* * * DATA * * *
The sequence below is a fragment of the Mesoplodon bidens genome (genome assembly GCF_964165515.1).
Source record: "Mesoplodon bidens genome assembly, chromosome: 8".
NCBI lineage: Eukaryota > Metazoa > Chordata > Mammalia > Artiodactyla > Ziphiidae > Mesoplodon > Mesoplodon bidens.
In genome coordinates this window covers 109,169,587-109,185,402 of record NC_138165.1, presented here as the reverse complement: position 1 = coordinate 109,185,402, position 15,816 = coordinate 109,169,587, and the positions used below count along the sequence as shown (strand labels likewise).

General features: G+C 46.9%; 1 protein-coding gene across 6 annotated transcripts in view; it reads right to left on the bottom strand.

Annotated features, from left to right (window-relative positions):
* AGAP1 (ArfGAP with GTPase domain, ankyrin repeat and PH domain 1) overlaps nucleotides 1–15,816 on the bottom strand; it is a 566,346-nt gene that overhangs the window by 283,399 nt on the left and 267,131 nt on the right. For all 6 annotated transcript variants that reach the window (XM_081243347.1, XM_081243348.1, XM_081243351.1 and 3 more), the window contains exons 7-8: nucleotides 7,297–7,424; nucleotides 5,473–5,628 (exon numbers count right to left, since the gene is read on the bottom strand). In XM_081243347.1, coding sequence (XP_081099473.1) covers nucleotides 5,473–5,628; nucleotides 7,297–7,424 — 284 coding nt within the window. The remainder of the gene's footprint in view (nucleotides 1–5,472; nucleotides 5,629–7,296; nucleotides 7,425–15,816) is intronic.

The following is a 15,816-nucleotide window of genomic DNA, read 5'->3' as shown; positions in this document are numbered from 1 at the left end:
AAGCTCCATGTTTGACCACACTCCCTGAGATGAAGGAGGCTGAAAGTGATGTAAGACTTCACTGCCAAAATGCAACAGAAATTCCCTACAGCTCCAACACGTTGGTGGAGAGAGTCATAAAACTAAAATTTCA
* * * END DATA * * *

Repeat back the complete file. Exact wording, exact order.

The sequence below is a fragment of the Mesoplodon bidens genome (genome assembly GCF_964165515.1).
Source record: "Mesoplodon bidens genome assembly, chromosome: 8".
NCBI lineage: Eukaryota > Metazoa > Chordata > Mammalia > Artiodactyla > Ziphiidae > Mesoplodon > Mesoplodon bidens.
In genome coordinates this window covers 109,169,587-109,185,402 of record NC_138165.1, presented here as the reverse complement: position 1 = coordinate 109,185,402, position 15,816 = coordinate 109,169,587, and the positions used below count along the sequence as shown (strand labels likewise).

General features: G+C 46.9%; 1 protein-coding gene across 6 annotated transcripts in view; it reads right to left on the bottom strand.

Annotated features, from left to right (window-relative positions):
* AGAP1 (ArfGAP with GTPase domain, ankyrin repeat and PH domain 1) overlaps nucleotides 1–15,816 on the bottom strand; it is a 566,346-nt gene that overhangs the window by 283,399 nt on the left and 267,131 nt on the right. For all 6 annotated transcript variants that reach the window (XM_081243347.1, XM_081243348.1, XM_081243351.1 and 3 more), the window contains exons 7-8: nucleotides 7,297–7,424; nucleotides 5,473–5,628 (exon numbers count right to left, since the gene is read on the bottom strand). In XM_081243347.1, coding sequence (XP_081099473.1) covers nucleotides 5,473–5,628; nucleotides 7,297–7,424 — 284 coding nt within the window. The remainder of the gene's footprint in view (nucleotides 1–5,472; nucleotides 5,629–7,296; nucleotides 7,425–15,816) is intronic.

The following is a 15,816-nucleotide window of genomic DNA, read 5'->3' as shown; positions in this document are numbered from 1 at the left end:
AAGCTCCATGTTTGACCACACTCCCTGAGATGAAGGAGGCTGAAAGTGATGTAAGACTTCACTGCCAAAATGCAACAGAAATTCCCTACAGCTCCAACACGTTGGTGGAGAGAGTCATAAAACTAAAATTTCA